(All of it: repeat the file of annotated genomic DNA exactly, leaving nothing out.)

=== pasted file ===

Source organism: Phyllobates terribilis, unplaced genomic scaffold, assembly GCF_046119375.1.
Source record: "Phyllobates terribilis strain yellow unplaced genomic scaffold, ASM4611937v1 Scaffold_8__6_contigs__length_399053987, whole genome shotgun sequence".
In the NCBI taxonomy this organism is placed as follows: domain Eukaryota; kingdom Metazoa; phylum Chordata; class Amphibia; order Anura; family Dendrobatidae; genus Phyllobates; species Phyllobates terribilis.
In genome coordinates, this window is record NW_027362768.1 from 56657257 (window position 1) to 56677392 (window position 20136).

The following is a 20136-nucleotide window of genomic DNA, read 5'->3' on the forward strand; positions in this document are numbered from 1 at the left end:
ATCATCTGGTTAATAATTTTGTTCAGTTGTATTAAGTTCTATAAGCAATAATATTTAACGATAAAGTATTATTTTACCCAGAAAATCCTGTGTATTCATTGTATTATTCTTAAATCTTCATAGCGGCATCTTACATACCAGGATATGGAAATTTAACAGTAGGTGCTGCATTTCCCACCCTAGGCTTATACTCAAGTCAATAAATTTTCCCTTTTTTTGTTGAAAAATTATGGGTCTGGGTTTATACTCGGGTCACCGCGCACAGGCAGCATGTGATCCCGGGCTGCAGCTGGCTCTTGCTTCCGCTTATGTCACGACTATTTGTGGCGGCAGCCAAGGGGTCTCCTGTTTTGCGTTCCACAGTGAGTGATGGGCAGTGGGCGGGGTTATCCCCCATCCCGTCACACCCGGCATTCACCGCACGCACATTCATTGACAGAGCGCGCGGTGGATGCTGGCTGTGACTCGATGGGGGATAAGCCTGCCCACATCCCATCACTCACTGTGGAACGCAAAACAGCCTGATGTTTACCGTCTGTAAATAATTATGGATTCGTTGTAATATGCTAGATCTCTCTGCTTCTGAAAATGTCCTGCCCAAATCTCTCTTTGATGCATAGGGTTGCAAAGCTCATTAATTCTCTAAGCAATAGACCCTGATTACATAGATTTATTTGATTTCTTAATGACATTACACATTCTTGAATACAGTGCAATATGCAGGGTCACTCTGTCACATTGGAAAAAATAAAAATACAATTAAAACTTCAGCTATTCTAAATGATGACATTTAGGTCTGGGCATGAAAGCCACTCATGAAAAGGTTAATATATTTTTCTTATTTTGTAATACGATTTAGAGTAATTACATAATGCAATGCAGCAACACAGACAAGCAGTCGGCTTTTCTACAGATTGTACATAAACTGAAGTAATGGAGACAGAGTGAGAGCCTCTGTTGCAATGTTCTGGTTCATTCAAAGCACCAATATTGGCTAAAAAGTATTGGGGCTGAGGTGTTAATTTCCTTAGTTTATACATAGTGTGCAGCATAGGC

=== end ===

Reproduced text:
Source organism: Phyllobates terribilis, unplaced genomic scaffold, assembly GCF_046119375.1.
Source record: "Phyllobates terribilis strain yellow unplaced genomic scaffold, ASM4611937v1 Scaffold_8__6_contigs__length_399053987, whole genome shotgun sequence".
In the NCBI taxonomy this organism is placed as follows: domain Eukaryota; kingdom Metazoa; phylum Chordata; class Amphibia; order Anura; family Dendrobatidae; genus Phyllobates; species Phyllobates terribilis.
In genome coordinates, this window is record NW_027362768.1 from 56657257 (window position 1) to 56677392 (window position 20136).

The following is a 20136-nucleotide window of genomic DNA, read 5'->3' on the forward strand; positions in this document are numbered from 1 at the left end:
ATCATCTGGTTAATAATTTTGTTCAGTTGTATTAAGTTCTATAAGCAATAATATTTAACGATAAAGTATTATTTTACCCAGAAAATCCTGTGTATTCATTGTATTATTCTTAAATCTTCATAGCGGCATCTTACATACCAGGATATGGAAATTTAACAGTAGGTGCTGCATTTCCCACCCTAGGCTTATACTCAAGTCAATAAATTTTCCCTTTTTTTGTTGAAAAATTATGGGTCTGGGTTTATACTCGGGTCACCGCGCACAGGCAGCATGTGATCCCGGGCTGCAGCTGGCTCTTGCTTCCGCTTATGTCACGACTATTTGTGGCGGCAGCCAAGGGGTCTCCTGTTTTGCGTTCCACAGTGAGTGATGGGCAGTGGGCGGGGTTATCCCCCATCCCGTCACACCCGGCATTCACCGCACGCACATTCATTGACAGAGCGCGCGGTGGATGCTGGCTGTGACTCGATGGGGGATAAGCCTGCCCACATCCCATCACTCACTGTGGAACGCAAAACAGCCTGATGTTTACCGTCTGTAAATAATTATGGATTCGTTGTAATATGCTAGATCTCTCTGCTTCTGAAAATGTCCTGCCCAAATCTCTCTTTGATGCATAGGGTTGCAAAGCTCATTAATTCTCTAAGCAATAGACCCTGATTACATAGATTTATTTGATTTCTTAATGACATTACACATTCTTGAATACAGTGCAATATGCAGGGTCACTCTGTCACATTGGAAAAAATAAAAATACAATTAAAACTTCAGCTATTCTAAATGATGACATTTAGGTCTGGGCATGAAAGCCACTCATGAAAAGGTTAATATATTTTTCTTATTTTGTAATACGATTTAGAGTAATTACATAATGCAATGCAGCAACACAGACAAGCAGTCGGCTTTTCTACAGATTGTACATAAACTGAAGTAATGGAGACAGAGTGAGAGCCTCTGTTGCAATGTTCTGGTTCATTCAAAGCACCAATATTGGCTAAAAAGTATTGGGGCTGAGGTGTTAATTTCCTTAGTTTATACATAGTGTGCAGCATAGGC